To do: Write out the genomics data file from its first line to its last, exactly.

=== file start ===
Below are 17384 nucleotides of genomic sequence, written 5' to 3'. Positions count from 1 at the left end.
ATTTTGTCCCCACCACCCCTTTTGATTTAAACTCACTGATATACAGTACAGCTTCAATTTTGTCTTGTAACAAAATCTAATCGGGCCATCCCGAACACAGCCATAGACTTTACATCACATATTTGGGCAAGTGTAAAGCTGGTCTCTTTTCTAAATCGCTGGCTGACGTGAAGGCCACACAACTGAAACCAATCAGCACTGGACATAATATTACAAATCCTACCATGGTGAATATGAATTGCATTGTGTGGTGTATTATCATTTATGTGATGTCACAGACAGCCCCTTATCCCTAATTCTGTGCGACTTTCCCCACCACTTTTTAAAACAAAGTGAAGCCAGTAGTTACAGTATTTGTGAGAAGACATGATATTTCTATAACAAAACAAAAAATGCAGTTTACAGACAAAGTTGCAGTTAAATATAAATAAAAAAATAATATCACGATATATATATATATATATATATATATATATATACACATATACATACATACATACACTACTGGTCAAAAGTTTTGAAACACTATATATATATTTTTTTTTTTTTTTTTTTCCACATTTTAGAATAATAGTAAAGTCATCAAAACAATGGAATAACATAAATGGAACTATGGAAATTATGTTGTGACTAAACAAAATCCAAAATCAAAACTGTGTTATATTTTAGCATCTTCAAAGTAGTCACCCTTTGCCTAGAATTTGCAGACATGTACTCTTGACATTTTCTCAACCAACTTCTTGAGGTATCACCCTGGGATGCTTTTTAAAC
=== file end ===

Below are 17384 nucleotides of genomic sequence, written 5' to 3'. Positions count from 1 at the left end.
ATTTTGTCCCCACCACCCCTTTTGATTTAAACTCACTGATATACAGTACAGCTTCAATTTTGTCTTGTAACAAAATCTAATCGGGCCATCCCGAACACAGCCATAGACTTTACATCACATATTTGGGCAAGTGTAAAGCTGGTCTCTTTTCTAAATCGCTGGCTGACGTGAAGGCCACACAACTGAAACCAATCAGCACTGGACATAATATTACAAATCCTACCATGGTGAATATGAATTGCATTGTGTGGTGTATTATCATTTATGTGATGTCACAGACAGCCCCTTATCCCTAATTCTGTGCGACTTTCCCCACCACTTTTTAAAACAAAGTGAAGCCAGTAGTTACAGTATTTGTGAGAAGACATGATATTTCTATAACAAAACAAAAAATGCAGTTTACAGACAAAGTTGCAGTTAAATATAAATAAAAAAATAATATCACGATATATATATATATATATATATATATATATATACACATATACATACATACATACACTACTGGTCAAAAGTTTTGAAACACTATATATATATTTTTTTTTTTTTTTTTTTCCACATTTTAGAATAATAGTAAAGTCATCAAAACAATGGAATAACATAAATGGAACTATGGAAATTATGTTGTGACTAAACAAAATCCAAAATCAAAACTGTGTTATATTTTAGCATCTTCAAAGTAGTCACCCTTTGCCTAGAATTTGCAGACATGTACTCTTGACATTTTCTCAACCAACTTCTTGAGGTATCACCCTGGGATGCTTTTTAAAC